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Trampoline Routing #654

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Trampoline Routing #654

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t-bast
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@t-bast t-bast commented Aug 2, 2019

This proposal allows nodes running on constrained devices to sync only a small portion of the network
and leverage trampoline nodes to calculate the missing parts of the payment route.

The main idea is to use layered onions: a normal onion contains a smaller onion for the last hop of the route, and that smaller onion contains routing information to reach the next trampoline hop.

This PR is split in two files. Reviewers should start with proposals/trampoline.md, where concepts and designs are presented at a higher level. This document lets reviewers see the big picture and how all the pieces work together.

Then reviewers can move on to wip-trampoline.md which contains an aggregate of the spec sections that will be incorporated into existing bolts. This is following the usual spec format, this is where we'll work on the nitty-gritty details once we agree on the concept.

We don't need to implement all features from the start. Trampoline could be a succession of independent features, each bringing an incremental addition to the protocol:

  • The onion construction and payment relaying: it will provide a storage and computation improvement for nodes running on phones (but won't provide any improvement to bandwidth usage)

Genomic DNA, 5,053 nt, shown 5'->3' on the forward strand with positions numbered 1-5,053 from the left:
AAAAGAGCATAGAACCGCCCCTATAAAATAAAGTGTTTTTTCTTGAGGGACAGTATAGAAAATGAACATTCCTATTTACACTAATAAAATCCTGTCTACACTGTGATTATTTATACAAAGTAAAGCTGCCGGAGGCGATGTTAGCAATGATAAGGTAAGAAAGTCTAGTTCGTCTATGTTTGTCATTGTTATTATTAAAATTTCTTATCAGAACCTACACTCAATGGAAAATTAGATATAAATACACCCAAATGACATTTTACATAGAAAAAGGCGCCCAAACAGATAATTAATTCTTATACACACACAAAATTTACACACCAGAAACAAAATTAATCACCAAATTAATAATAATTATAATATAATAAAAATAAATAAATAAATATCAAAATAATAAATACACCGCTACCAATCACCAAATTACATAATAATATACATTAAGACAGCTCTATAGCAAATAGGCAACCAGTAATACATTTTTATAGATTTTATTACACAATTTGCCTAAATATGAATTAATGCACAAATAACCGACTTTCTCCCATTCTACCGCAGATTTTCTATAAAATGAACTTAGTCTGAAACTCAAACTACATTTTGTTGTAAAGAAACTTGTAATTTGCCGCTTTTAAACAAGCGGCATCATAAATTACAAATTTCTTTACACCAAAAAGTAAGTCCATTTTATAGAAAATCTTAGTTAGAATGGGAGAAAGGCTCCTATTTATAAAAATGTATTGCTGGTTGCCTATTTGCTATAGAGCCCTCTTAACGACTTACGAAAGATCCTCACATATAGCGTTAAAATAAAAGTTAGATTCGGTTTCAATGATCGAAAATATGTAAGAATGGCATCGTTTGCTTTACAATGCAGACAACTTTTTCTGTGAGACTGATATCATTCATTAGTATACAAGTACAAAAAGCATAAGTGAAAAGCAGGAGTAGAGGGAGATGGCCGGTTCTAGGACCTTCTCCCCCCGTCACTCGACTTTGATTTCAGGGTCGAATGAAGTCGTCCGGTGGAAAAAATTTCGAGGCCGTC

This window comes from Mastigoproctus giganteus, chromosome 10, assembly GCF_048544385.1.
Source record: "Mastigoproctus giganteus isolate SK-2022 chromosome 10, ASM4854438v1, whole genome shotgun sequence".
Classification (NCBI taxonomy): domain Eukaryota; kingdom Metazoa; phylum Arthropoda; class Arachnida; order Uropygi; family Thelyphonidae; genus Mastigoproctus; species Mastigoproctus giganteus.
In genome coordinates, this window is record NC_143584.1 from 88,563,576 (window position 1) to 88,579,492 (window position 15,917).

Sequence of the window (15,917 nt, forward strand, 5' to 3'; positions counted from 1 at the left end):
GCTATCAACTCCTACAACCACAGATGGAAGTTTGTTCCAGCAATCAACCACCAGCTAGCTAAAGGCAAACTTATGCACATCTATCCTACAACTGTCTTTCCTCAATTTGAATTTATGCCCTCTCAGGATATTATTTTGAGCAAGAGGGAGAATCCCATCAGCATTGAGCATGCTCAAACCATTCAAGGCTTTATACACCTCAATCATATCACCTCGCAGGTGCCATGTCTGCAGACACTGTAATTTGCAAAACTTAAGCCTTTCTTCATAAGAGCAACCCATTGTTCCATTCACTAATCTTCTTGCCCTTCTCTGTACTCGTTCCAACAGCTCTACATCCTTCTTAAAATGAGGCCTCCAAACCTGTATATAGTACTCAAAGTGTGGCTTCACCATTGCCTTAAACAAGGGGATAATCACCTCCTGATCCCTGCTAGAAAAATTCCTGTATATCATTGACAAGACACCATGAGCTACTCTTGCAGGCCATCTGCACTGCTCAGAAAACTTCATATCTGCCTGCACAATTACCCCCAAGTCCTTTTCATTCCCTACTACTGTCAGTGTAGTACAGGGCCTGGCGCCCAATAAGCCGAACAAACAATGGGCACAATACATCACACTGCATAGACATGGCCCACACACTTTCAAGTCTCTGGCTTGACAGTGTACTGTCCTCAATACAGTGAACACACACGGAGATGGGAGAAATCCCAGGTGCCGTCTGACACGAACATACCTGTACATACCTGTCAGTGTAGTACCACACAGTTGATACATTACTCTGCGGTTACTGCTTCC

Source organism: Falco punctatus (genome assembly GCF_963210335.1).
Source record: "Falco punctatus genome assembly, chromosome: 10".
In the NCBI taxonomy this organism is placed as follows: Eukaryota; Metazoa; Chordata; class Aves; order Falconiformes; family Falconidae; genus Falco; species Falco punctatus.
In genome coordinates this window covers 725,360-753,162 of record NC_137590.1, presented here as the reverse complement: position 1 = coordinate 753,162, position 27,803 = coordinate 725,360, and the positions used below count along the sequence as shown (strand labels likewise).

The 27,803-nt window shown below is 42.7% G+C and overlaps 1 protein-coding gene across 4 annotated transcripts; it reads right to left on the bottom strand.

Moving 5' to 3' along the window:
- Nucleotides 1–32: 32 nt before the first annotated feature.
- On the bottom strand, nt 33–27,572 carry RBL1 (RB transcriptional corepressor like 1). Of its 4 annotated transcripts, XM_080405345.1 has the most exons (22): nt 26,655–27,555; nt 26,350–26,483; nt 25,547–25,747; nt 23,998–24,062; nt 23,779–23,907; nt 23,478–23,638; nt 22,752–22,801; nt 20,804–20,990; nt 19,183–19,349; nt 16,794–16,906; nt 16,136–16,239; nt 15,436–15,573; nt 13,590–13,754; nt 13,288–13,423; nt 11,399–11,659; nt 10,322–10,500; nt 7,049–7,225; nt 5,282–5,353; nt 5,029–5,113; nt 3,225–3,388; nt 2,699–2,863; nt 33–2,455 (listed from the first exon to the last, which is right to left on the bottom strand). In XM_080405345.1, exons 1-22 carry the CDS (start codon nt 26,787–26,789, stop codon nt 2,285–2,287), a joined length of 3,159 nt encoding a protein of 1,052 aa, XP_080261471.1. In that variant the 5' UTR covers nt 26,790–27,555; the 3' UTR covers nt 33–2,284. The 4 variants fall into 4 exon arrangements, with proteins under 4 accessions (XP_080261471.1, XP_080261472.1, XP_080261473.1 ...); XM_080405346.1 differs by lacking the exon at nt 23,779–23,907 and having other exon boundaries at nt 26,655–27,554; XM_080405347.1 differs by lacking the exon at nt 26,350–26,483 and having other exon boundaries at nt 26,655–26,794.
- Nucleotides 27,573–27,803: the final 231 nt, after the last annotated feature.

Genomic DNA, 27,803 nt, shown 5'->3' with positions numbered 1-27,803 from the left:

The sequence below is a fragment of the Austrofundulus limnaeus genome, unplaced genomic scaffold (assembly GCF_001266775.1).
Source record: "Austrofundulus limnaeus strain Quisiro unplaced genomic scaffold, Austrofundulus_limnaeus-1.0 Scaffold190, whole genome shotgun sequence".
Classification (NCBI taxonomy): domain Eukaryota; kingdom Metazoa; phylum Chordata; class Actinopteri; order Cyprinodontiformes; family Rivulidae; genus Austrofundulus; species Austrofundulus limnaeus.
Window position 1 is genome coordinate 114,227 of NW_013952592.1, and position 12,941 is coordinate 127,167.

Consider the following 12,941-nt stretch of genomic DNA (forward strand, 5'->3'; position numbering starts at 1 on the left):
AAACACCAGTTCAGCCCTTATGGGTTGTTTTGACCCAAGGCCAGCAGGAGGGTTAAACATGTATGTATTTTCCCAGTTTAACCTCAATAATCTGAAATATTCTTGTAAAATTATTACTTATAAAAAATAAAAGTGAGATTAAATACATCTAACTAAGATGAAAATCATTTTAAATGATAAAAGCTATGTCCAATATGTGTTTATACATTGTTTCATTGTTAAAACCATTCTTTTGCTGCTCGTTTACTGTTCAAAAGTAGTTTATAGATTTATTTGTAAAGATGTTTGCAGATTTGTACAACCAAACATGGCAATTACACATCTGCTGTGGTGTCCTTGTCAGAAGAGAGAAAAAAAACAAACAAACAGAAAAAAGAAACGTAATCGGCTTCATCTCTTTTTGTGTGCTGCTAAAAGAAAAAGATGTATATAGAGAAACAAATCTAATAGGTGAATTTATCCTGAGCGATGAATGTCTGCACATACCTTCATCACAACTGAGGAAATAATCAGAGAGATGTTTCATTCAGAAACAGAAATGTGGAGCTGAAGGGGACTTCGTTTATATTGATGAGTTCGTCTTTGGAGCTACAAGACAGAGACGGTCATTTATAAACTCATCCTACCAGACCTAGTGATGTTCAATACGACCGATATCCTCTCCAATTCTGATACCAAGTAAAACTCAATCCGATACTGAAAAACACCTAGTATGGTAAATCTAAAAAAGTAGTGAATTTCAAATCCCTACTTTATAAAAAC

• The network pruning / gossip filters part can be added afterwards and will provide bandwidth improvements (faster sync time and faster time-to-first-payment for mobile apps)
  • Then we can add trampoline routing hints to invoices and node_update messages in a third PR

@t-bast t-bast requested review from cdecker, ZmnSCPxj and Roasbeef Aug 2, 2019
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@ariard ariard left a comment

Even if it's already underscores, I think the difference between the packet-switching mechanism (trampoline _onion_packet) and the topology announcement one (requirement of knowing the full graph) is important. Thanks to the flexibility of the first one, we may have a different addressing which would enable a more decentralized topology. I really can see trampoline nodes being partial blinded themselves and just announce their connections to other trampolines ones and from then sender would compute a logical route of trampoline pairs.

will even provide a bigger anonymity set).

Nodes that keep track of the whole network should advertise support for `trampoline_routing`. This is an opportunity
for them to earn more fees than with the default onion routing.
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@ariard ariard Sep 5, 2019

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What's about network partition of constrained nodes by channel squatting of concurrent trampoline node servicing same network area ? Intuition would say channel squatting would be more efficient than now as trampoline node as a better view of the network than constrained one

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@t-bast t-bast Sep 5, 2019

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Not sure what you mean there, could you expand?
Are you implying that trampoline nodes in the same area would have an incentive to attack each other's inbound capacity?
Do not forget that most likely all current routing nodes (nodes running on servers) will support trampoline. That means that a vast majority of the public network graph will support trampoline. Users of trampoline (mobile / constrained nodes) usually don't advertise their node or their channels.